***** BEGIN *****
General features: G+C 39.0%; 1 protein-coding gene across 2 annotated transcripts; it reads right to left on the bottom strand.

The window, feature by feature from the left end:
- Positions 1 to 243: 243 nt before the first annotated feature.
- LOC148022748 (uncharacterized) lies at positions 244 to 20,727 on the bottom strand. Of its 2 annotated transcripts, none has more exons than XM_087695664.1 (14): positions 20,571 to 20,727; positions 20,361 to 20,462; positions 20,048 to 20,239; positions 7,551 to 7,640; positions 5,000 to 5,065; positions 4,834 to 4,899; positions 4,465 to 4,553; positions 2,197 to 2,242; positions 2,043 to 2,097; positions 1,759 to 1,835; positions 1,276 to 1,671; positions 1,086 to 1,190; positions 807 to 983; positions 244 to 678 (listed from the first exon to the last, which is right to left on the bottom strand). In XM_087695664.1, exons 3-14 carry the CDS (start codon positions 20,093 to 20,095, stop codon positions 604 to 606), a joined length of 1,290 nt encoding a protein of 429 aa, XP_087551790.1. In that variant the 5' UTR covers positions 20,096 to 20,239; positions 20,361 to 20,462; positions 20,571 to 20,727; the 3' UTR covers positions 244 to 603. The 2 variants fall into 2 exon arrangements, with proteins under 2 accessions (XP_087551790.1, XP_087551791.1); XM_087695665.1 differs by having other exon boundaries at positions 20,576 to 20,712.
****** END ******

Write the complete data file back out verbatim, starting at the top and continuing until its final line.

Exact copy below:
General features: G+C 39.0%; 1 protein-coding gene across 2 annotated transcripts; it reads right to left on the bottom strand.

The window, feature by feature from the left end:
- Positions 1 to 243: 243 nt before the first annotated feature.
- LOC148022748 (uncharacterized) lies at positions 244 to 20,727 on the bottom strand. Of its 2 annotated transcripts, none has more exons than XM_087695664.1 (14): positions 20,571 to 20,727; positions 20,361 to 20,462; positions 20,048 to 20,239; positions 7,551 to 7,640; positions 5,000 to 5,065; positions 4,834 to 4,899; positions 4,465 to 4,553; positions 2,197 to 2,242; positions 2,043 to 2,097; positions 1,759 to 1,835; positions 1,276 to 1,671; positions 1,086 to 1,190; positions 807 to 983; positions 244 to 678 (listed from the first exon to the last, which is right to left on the bottom strand). In XM_087695664.1, exons 3-14 carry the CDS (start codon positions 20,093 to 20,095, stop codon positions 604 to 606), a joined length of 1,290 nt encoding a protein of 429 aa, XP_087551790.1. In that variant the 5' UTR covers positions 20,096 to 20,239; positions 20,361 to 20,462; positions 20,571 to 20,727; the 3' UTR covers positions 244 to 603. The 2 variants fall into 2 exon arrangements, with proteins under 2 accessions (XP_087551790.1, XP_087551791.1); XM_087695665.1 differs by having other exon boundaries at positions 20,576 to 20,712.